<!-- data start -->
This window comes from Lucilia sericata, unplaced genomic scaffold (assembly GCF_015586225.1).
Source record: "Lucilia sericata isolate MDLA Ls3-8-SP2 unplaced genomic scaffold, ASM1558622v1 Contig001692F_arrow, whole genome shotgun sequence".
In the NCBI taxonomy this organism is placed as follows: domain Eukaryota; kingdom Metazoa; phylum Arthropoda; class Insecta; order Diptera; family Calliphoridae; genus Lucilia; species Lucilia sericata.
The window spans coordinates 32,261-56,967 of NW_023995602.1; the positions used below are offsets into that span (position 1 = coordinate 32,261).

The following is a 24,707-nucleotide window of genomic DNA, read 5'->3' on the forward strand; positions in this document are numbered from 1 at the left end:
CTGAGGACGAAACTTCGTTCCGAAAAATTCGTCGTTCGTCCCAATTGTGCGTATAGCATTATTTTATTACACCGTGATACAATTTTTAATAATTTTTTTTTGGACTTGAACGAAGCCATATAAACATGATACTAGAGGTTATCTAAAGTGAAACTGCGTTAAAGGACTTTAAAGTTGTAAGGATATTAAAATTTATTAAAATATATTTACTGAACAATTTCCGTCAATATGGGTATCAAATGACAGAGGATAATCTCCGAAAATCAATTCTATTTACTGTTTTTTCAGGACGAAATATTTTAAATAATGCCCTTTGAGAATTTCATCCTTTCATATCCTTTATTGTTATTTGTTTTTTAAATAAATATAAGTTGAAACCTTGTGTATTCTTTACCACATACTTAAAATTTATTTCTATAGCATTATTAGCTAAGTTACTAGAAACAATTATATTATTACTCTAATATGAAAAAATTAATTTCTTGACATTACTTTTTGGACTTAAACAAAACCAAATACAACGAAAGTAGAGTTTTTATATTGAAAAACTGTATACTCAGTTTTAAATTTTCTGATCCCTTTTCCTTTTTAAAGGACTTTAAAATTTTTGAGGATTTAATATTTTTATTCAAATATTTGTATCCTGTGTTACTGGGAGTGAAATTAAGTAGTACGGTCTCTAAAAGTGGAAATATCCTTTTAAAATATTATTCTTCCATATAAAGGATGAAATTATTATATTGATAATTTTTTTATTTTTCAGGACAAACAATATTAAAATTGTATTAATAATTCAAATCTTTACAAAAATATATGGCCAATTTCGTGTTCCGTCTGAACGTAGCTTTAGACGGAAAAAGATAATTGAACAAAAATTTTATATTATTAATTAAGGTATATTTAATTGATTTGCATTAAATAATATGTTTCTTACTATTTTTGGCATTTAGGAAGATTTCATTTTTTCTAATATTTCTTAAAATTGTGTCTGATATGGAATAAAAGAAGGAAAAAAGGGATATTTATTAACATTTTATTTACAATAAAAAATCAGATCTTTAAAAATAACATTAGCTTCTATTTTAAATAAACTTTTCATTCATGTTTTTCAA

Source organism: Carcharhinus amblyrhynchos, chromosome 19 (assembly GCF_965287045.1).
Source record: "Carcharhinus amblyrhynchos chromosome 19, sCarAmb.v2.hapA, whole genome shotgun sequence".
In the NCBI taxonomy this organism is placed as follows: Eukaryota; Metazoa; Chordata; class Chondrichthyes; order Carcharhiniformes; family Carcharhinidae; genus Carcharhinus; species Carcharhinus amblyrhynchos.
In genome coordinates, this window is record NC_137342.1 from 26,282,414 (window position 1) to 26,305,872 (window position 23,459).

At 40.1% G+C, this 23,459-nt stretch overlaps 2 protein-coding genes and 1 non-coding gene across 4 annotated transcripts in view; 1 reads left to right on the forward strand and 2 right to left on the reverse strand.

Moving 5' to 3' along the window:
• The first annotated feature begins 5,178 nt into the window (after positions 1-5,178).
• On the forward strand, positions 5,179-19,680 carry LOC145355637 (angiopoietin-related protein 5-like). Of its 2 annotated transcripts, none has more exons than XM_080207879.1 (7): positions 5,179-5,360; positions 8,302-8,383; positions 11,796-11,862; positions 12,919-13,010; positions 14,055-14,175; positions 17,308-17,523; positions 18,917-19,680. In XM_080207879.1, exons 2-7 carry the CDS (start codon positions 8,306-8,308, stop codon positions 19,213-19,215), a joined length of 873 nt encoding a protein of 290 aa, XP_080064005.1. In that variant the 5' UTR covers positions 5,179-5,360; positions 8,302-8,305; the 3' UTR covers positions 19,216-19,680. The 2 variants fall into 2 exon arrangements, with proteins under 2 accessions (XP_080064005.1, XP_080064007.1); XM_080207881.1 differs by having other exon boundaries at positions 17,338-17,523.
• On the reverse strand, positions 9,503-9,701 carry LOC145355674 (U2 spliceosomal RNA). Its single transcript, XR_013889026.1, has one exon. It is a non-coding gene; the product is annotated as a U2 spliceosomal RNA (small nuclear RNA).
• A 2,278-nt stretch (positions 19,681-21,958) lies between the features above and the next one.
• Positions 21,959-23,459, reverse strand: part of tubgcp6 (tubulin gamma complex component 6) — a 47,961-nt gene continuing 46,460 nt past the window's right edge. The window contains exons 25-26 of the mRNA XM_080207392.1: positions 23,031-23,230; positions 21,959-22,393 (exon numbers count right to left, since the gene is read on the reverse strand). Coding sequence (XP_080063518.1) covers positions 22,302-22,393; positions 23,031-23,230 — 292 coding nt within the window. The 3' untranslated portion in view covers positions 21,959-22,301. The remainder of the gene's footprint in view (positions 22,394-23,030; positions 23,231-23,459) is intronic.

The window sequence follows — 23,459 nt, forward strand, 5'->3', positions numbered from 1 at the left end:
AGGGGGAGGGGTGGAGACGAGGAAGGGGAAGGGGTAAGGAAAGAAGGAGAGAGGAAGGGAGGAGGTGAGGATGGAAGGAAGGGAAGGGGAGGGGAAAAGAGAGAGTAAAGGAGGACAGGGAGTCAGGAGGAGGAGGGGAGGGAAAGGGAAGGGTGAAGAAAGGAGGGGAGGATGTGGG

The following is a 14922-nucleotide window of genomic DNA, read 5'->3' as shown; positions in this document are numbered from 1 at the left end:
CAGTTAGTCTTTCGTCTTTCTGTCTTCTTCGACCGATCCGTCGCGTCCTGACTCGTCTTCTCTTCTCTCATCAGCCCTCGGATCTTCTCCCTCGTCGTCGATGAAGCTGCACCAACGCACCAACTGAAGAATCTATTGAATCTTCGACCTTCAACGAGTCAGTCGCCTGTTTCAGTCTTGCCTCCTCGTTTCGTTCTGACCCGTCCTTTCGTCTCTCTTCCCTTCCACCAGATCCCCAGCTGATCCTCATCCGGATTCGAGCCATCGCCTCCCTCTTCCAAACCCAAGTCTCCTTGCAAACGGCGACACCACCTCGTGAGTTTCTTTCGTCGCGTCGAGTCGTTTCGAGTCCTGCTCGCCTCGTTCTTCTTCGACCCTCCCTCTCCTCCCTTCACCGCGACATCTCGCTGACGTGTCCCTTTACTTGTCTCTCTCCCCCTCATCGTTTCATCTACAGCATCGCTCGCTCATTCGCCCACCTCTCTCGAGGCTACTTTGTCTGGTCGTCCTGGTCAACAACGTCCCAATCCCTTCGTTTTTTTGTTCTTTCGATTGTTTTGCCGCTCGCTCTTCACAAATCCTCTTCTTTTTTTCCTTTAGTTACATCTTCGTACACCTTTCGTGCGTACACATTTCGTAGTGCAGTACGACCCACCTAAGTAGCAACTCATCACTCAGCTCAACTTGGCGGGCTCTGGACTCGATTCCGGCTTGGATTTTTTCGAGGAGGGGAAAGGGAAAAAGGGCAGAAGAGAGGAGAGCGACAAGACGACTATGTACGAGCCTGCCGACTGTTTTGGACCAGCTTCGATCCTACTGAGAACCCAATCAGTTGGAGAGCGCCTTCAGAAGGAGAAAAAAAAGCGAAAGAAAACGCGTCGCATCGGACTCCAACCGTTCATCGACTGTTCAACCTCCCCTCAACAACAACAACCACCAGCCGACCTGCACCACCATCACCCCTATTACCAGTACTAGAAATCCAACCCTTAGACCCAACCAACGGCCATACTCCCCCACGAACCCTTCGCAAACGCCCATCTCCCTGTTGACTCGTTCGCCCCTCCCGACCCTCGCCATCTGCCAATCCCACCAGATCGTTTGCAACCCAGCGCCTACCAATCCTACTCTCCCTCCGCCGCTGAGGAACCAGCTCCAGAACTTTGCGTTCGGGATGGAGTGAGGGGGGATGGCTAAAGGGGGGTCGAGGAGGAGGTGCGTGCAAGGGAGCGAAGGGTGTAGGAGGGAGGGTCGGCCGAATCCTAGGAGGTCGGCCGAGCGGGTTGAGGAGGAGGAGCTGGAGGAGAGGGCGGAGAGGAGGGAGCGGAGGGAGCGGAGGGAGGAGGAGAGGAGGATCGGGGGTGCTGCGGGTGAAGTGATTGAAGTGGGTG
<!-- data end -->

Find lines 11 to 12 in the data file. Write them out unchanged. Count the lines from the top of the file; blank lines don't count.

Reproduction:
At 40.1% G+C, this 23,459-nt stretch overlaps 2 protein-coding genes and 1 non-coding gene across 4 annotated transcripts in view; 1 reads left to right on the forward strand and 2 right to left on the reverse strand.

Moving 5' to 3' along the window: